Running PostgreSQL

This page describes how to run a PostgreSQL server instance with a SLURM job on HCC resources. Many software packages require the use of an SQL type database as part of their workflows. This example shows how to start a PostgreSQL server inside of a SLURM job on HCC resources. The database will be available as long as the SLURM job containing it is running, and other jobs may then be submitted to connect to and use it. The database files are stored on the clusters’ filesystem (here $COMMON is used), so that even when the containing SLURM job ends the data is persistent. That is, you can submit a subsequent identical PostgreSQL server job and data that was previously imported in to the database will still be there.

Only one instance of the database server job can run at a time. Submitting multiple server jobs simultaneously will result in undefined behavior and database corruption.

Initial setup steps

A few initial setup commands must be run first. These commands only need be run once for each database instance you wish to run. The commands should be run from the login node.

First, choose a location to hold the database and configuration files. Here, we use a folder named postgres in the $COMMON directory. Change the value of POSTGRES_HOME if you wish to use another location. Run the following commands to create the needed directory structure and create a random password for the database that is stored in $POSTGRES_HOME/config/postgres-password.

$ export POSTGRES_HOME=$COMMON/postgres
$ mkdir -p $POSTGRES_HOME/{config,db/data,run}
$ uuidgen > $POSTGRES_HOME/config/postgres-password
$ chmod 600 $POSTGRES_HOME/config/postgres-password

Start the PostgreSQL SLURM job

Use the following submit script to start the job for the database:

postgres.submit
#!/bin/bash
#SBATCH --time=168:00:00
#SBATCH --mem=8gb
#SBATCH --job-name=postgres_server
#SBATCH --error=postgres_server.err
#SBATCH --output=postgres_server.out
#SBATCH --licenses=common
#SBATCH --dependency=singleton
#SBATCH --signal=B:SIGINT@60

export POSTGRES_HOME=$COMMON/postgres
export POSTGRES_PASSWORD_FILE=$POSTGRES_HOME/config/postgres-password
export POSTGRES_USER=$USER
export POSTGRES_DB=mydb
export PGDATA=$POSTGRES_HOME/db/data
export POSTGRES_HOST_AUTH_METHOD=md5
export POSTGRES_INITDB_ARGS="--data-checksums"
export POSTGRES_PORT=$(shuf -i 2000-65000 -n 1)

echo "Postgres server running on $(hostname) on port $POSTGRES_PORT"
echo "This job started at $(date +%Y-%m-%dT%T)"
echo "This job will end at $(squeue --noheader -j $SLURM_JOBID -o %e) (in $(squeue --noheader -j $SLURM_JOBID -o %L))"
module load singularity
exec singularity run -B $POSTGRES_HOME/db:/var/lib/postgresql -B $POSTGRES_HOME/run:/var/run/postgresql docker://postgres:11 -c "port=$POSTGRES_PORT"

This script starts a PostgreSQL server instance with the following properties:

  • The superuser username is set to your HCC username and the password is the random one generated earlier.
  • The server is started on a random port to avoid collisions.
  • The database name is mydb. This can be changed to whatever name you would like (some applications may require a specific name).
  • Checksums on data pages are enabled to help detect corruption.
  • Password authentication is required for security.

Additionally, the job is run with --dependency=singleton to ensure that only one instance (based on job name) is running at a time. Duplicate jobs submitted afterwards will queue until an earlier job exits. The --signal=B:SIGINT@60 option instructs SLURM to send a shutdown signal to the PostgreSQL server 60 seconds before the time limit of the job. This will help to avoid corruption by allowing the server to perform a graceful shutdown.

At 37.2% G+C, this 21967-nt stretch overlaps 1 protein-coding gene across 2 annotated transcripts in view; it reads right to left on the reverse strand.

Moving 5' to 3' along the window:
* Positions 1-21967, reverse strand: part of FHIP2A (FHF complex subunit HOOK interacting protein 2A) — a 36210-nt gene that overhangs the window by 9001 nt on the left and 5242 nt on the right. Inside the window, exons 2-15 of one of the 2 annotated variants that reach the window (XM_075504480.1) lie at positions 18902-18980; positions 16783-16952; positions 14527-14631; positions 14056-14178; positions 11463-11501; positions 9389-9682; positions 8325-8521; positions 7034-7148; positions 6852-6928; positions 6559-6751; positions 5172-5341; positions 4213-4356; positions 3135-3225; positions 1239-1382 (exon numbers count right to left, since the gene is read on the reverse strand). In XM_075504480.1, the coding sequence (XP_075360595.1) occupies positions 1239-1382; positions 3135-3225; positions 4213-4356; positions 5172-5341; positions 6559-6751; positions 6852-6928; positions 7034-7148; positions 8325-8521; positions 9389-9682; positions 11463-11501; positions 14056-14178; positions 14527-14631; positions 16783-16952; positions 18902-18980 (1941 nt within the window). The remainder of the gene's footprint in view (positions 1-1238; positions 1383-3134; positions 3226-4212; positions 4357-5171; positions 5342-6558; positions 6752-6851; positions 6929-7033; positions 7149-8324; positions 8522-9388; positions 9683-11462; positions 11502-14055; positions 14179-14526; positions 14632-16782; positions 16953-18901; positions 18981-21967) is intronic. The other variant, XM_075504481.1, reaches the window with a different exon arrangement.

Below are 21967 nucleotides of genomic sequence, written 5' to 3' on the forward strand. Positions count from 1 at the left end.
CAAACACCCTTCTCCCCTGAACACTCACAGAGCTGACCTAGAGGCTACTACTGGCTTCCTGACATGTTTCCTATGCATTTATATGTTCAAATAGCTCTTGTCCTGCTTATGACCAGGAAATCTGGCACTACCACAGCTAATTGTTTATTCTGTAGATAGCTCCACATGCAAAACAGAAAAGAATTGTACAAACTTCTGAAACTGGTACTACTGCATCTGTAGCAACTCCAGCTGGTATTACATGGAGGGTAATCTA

Once the job starts, check the postgres_server.out file for information on which host and port the server is listening on. For example,

Postgres server running on c1725.crane.hcc.unl.edu on port 10332
This job started at 2020-06-19T10:20:58
This job will end at 2020-06-19T10:50:57 (in 29:59)

Here, the server is running on host c1725.crane.hcc.unl.edu on port 10332. The output also contains information on when the job will end. This can be useful when submitting the companion analysis job(s) that will use the database. It is recommended to adjust the requested walltime of the analysis job(s) to ensure they will end before the database job does.

Accessing the PostgreSQL instance

The server instance can be accessed using the hostname and port from the job output, as well as your HCC username and the random password set initially. The exact method will depend on your application. Take care to treat the password in a secure manner.

Restarting the PostgreSQL instance

To restart the server, simply resubmit the same SLURM job as above. The first time the job is run, PostgreSQL will create the database from scratch. Subsequent runs will detect an existing database and will not overwrite it. Data entered into the database from previous runs will be available.

Each new instance of the server will run on a different host and port. You will need to update these values before submitting subsequent analysis jobs.

Submitting jobs that require PostgreSQL

The simplest way to manage jobs that need the database is to manually submit them after the PostgreSQL SLURM job has started. However, this is not terribly convenient. A better way is to use the dependency feature of SLURM. Submit the PostgreSQL job first and make a note of the job id. In the submit script(s) of the analysis jobs, add the line

#SBATCH --dependency=after:<job id>

replacing <job id> with the numeric job id noted before. This will instruct SLURM to only begin running the analysis job(s) once the database job has begun.